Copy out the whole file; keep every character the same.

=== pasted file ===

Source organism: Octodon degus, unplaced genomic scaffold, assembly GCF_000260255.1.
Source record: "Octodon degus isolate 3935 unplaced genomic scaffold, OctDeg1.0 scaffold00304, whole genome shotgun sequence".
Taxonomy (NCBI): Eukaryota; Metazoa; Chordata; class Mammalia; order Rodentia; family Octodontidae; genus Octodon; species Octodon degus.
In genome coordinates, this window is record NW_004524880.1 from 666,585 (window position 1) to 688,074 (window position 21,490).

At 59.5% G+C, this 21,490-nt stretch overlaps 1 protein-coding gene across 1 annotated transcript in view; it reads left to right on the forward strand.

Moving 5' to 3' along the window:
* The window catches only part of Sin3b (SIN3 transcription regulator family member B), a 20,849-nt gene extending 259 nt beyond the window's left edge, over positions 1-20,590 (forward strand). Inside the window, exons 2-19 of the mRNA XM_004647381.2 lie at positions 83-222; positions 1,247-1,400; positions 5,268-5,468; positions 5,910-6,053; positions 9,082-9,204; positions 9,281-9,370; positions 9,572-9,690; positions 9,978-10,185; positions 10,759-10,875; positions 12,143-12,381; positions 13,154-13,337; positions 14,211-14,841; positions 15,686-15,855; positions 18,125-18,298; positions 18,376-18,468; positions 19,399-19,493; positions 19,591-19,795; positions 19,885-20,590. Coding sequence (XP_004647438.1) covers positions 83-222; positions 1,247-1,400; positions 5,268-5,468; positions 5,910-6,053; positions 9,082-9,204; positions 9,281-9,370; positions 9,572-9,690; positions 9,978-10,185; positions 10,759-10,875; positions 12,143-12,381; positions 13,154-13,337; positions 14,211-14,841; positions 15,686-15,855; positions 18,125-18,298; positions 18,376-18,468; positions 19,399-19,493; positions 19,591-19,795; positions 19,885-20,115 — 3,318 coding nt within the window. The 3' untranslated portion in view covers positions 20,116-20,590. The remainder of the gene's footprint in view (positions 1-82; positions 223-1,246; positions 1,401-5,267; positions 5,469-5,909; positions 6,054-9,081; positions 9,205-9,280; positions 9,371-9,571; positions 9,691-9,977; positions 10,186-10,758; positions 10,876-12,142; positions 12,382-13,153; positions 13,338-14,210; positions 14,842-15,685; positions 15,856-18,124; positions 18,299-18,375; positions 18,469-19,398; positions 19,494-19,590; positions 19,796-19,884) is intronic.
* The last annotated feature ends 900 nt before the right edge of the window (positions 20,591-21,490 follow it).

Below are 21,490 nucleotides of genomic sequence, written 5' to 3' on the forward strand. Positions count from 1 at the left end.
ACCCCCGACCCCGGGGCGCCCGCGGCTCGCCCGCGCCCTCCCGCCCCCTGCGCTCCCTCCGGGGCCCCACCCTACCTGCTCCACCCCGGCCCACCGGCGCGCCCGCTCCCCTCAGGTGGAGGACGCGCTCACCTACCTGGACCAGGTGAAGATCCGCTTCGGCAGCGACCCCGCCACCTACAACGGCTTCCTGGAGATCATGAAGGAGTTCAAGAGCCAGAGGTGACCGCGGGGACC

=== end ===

Source organism: Octodon degus, unplaced genomic scaffold, assembly GCF_000260255.1.
Source record: "Octodon degus isolate 3935 unplaced genomic scaffold, OctDeg1.0 scaffold00304, whole genome shotgun sequence".
Taxonomy (NCBI): Eukaryota; Metazoa; Chordata; class Mammalia; order Rodentia; family Octodontidae; genus Octodon; species Octodon degus.
In genome coordinates, this window is record NW_004524880.1 from 666,585 (window position 1) to 688,074 (window position 21,490).

At 59.5% G+C, this 21,490-nt stretch overlaps 1 protein-coding gene across 1 annotated transcript in view; it reads left to right on the forward strand.

Moving 5' to 3' along the window:
* The window catches only part of Sin3b (SIN3 transcription regulator family member B), a 20,849-nt gene extending 259 nt beyond the window's left edge, over positions 1-20,590 (forward strand). Inside the window, exons 2-19 of the mRNA XM_004647381.2 lie at positions 83-222; positions 1,247-1,400; positions 5,268-5,468; positions 5,910-6,053; positions 9,082-9,204; positions 9,281-9,370; positions 9,572-9,690; positions 9,978-10,185; positions 10,759-10,875; positions 12,143-12,381; positions 13,154-13,337; positions 14,211-14,841; positions 15,686-15,855; positions 18,125-18,298; positions 18,376-18,468; positions 19,399-19,493; positions 19,591-19,795; positions 19,885-20,590. Coding sequence (XP_004647438.1) covers positions 83-222; positions 1,247-1,400; positions 5,268-5,468; positions 5,910-6,053; positions 9,082-9,204; positions 9,281-9,370; positions 9,572-9,690; positions 9,978-10,185; positions 10,759-10,875; positions 12,143-12,381; positions 13,154-13,337; positions 14,211-14,841; positions 15,686-15,855; positions 18,125-18,298; positions 18,376-18,468; positions 19,399-19,493; positions 19,591-19,795; positions 19,885-20,115 — 3,318 coding nt within the window. The 3' untranslated portion in view covers positions 20,116-20,590. The remainder of the gene's footprint in view (positions 1-82; positions 223-1,246; positions 1,401-5,267; positions 5,469-5,909; positions 6,054-9,081; positions 9,205-9,280; positions 9,371-9,571; positions 9,691-9,977; positions 10,186-10,758; positions 10,876-12,142; positions 12,382-13,153; positions 13,338-14,210; positions 14,842-15,685; positions 15,856-18,124; positions 18,299-18,375; positions 18,469-19,398; positions 19,494-19,590; positions 19,796-19,884) is intronic.
* The last annotated feature ends 900 nt before the right edge of the window (positions 20,591-21,490 follow it).

Below are 21,490 nucleotides of genomic sequence, written 5' to 3' on the forward strand. Positions count from 1 at the left end.
ACCCCCGACCCCGGGGCGCCCGCGGCTCGCCCGCGCCCTCCCGCCCCCTGCGCTCCCTCCGGGGCCCCACCCTACCTGCTCCACCCCGGCCCACCGGCGCGCCCGCTCCCCTCAGGTGGAGGACGCGCTCACCTACCTGGACCAGGTGAAGATCCGCTTCGGCAGCGACCCCGCCACCTACAACGGCTTCCTGGAGATCATGAAGGAGTTCAAGAGCCAGAGGTGACCGCGGGGACC